Earl Sutherland Biography (1915-1974)
Earl Wilbur Sutherland, Jr., the fifth of six children in his family, was born on November 19, 1915, in Burlingame, Kansas. His father, Earl Wilbur Sutherland, a Wisconsin native, had attended Grinnell College for two years and farmed in New Mexico and Oklahoma before settling in Burlingame to run a dry-goods business, where Earl Wilbur, Jr., and his siblings worked. Sutherland's mother, Edith M. Hartshorn, came from Missouri. She had been educated at a "ladies college," and had received some nursing training. In 1933 Sutherland entered Washburn College in Topeka, Kansas. Supporting his studies by working asan orderly in a hospital, Sutherland graduated with a B.S. in 1937. Sutherland then entered Washington University Medical School in St. Louis, Missouri. There he enrolled in a pharmacology class taught by Carl Ferdinand Cori. Impressed by Sutherland's abilities, Cori offered him a job as a student assistant. This was Sutherland's first experience with research. The research on the sugar glucose that Sutherland undertook in Cori's laboratory started him on aline of inquiry that led to his later groundbreaking studies.
Sutherland received his M.D. in 1942, after which he worked for one year as an intern at Barnes Hospital while continuing to do research in Cori's laboratory. Sutherland was called into service during World War II as a battalion surgeon under General George S. Patton.
In 1945, Sutherland returned to Washington University in St. Louis where he decided to commit himself to a career in research. By 1953, Sutherland had advanced to the rank of associate professor at Washington University. During these years he came into contact with many leading figures in biochemistry, including Arthur Kornberg, Edwin G. Krebs, T. Z. Posternak, and others now recognized as among the founders of modern molecular biology. But Sutherland preferred, for the most part, to do his research independently. While at WashingtonUniversity, Sutherland began a project to understand how an enzyme known asphosphorylase breaks down glycogen, a form of the sugar stored in the liver.He also studied the roles of the hormone adrenaline, also known as epinephrine, and glucagon, secreted by the pancreas, in stimulating the release of energy-producing glucose from glycogen.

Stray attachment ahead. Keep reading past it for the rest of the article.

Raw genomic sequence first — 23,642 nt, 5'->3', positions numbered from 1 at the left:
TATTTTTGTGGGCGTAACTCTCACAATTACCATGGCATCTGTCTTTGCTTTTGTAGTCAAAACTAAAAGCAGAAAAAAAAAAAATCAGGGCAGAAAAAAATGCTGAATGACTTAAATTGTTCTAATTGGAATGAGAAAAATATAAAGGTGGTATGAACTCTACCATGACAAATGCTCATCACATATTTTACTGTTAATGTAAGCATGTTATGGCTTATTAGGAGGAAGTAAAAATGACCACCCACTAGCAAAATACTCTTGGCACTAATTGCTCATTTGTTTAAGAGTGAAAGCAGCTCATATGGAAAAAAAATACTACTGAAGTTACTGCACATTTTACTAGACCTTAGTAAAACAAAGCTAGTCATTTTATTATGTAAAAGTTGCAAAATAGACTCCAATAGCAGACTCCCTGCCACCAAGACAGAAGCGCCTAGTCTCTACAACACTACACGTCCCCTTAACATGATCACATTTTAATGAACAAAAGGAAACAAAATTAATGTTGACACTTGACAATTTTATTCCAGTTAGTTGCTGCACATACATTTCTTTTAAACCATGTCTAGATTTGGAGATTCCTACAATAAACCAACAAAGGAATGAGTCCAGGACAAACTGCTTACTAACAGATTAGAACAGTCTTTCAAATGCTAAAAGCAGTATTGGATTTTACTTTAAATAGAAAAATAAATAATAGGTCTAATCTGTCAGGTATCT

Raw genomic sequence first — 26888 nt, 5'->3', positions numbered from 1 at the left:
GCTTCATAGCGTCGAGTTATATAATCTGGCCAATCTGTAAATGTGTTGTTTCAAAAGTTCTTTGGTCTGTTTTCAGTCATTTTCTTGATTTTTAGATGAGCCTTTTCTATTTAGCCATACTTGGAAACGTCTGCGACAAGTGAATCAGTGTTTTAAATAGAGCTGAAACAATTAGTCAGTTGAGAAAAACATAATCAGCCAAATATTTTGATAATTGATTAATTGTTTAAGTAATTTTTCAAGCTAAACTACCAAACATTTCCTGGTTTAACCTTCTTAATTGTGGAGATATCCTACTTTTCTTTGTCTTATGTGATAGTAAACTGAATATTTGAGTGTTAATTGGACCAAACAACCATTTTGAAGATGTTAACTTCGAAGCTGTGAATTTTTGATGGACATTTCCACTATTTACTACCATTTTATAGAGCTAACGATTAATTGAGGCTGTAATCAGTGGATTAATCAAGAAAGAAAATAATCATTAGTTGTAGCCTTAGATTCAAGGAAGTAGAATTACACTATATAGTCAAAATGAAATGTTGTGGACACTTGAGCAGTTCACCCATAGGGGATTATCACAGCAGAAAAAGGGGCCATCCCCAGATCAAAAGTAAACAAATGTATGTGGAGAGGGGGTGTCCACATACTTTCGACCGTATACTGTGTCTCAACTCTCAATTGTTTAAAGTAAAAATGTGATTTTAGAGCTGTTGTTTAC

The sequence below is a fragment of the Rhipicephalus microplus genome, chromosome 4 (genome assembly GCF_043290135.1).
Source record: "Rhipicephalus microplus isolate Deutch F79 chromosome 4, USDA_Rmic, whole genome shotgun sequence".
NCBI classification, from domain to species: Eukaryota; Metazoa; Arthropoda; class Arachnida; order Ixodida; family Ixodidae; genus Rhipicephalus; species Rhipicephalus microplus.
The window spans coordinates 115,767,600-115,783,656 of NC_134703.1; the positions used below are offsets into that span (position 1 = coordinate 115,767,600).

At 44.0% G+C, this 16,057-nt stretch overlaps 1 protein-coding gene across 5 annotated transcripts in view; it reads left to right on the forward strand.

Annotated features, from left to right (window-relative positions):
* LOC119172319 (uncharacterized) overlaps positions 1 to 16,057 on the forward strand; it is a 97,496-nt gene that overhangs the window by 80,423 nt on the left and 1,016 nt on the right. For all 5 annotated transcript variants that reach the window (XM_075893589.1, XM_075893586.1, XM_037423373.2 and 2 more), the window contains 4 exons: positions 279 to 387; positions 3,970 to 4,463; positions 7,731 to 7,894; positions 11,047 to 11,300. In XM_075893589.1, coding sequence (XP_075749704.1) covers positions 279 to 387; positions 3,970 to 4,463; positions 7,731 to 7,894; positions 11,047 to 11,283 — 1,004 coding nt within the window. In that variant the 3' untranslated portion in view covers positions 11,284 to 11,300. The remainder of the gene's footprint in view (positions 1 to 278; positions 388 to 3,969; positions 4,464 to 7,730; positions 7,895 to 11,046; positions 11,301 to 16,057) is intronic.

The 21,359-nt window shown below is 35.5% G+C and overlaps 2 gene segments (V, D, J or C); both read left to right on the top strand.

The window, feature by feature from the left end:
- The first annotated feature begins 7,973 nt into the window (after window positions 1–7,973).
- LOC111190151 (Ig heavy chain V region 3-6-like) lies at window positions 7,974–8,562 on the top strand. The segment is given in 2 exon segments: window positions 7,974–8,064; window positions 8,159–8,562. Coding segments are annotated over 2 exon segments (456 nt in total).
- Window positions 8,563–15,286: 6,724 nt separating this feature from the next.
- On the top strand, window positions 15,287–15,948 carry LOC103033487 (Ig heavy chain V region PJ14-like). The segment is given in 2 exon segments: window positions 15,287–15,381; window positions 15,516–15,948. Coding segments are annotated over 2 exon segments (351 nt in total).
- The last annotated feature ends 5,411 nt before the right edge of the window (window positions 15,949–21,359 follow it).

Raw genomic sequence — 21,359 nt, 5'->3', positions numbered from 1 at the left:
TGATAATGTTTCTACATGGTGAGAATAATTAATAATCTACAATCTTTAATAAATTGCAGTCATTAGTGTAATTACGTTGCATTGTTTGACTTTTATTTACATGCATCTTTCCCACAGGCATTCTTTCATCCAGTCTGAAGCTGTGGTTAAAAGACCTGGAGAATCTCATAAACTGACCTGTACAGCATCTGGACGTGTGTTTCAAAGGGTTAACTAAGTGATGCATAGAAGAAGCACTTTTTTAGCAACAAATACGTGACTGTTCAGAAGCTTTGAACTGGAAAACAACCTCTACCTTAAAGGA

Sutherland left Washington for Western Reserve (now Case Western) Universityin Cleveland in 1953. It was during the ten years he spent in Cleveland thatSutherland clarified an important mechanism by which hormones produce their effects. Scientists had previously thought that hormones acted on whole organs. Sutherland, however, showed that hormones stimulate individual cells in a process that takes place in two steps. First, a hormone attaches to specific receptors on the outside of the cell membrane. Sutherland called the hormone a"first messenger." The binding of the hormone to the membrane triggers release of a molecule known as cyclic AMP within the cell. Cyclic AMP then goes onto play many roles in the cell's metabolism, and Sutherland referred to themolecule as the "second messenger" in the mechanism of hormone action. In particular, Sutherland studied the effects of the hormone adrenaline, also called epinephrine, on liver cells. When adrenaline binds to liver cells, cyclic AMP is released and directs the conversion of sugar from a stored form into aform the cell can use.
Sutherland made two more important discoveries while at Western Reserve. He found that other hormones also spur the release of cyclic AMP when they bind to cells, in particular, the adrenocorticotropic hormone and the thyroid-stimulating hormone. This implied that cyclic AMP was a sort of universal intermediary in this process, and it explained why different hormones might induce similar effects. In addition, cyclic AMP was found to play an important role inthe metabolism of one-celled organisms, such as the amoeba and the bacteriumEscherichia coli, which do not have hormones. That cyclic AMP is found in both simple and complex organisms implies that it is a very basic and important biological molecule and that it arose early in evolution and has been conserved throughout millennia.
In 1963 Sutherland moved to Vanderbilt University in Nashville, Tennessee, where he was able to devote more of his time to research. At Vanderbilt, Sutherland continued his work on cyclic AMP. He and other researchers continued todiscover physiological processes in different tissues and various animal species that are influenced by cyclic AMP, for example in brain cells and cancercells. In the meantime, his pioneering studies had opened up a new field of research. By 1971, as many as two thousand scientists were studying cyclic AMP.
For most of his career Sutherland was well-known mainly to his scientific colleagues. In the early 1970s, however, a rush of awards gained him more widespread public recognition. Most notably, in 1971 he was awarded the Nobel Prizefor "his long study of hormones, the chemical substances that regulate virtually every body function." In 1973 Sutherland moved to the University of Miami. Shortly thereafter, he suffered a massive esophageal hemorrhage, and he died on March 9, 1974, after surgery for internal bleeding, at the age of 58.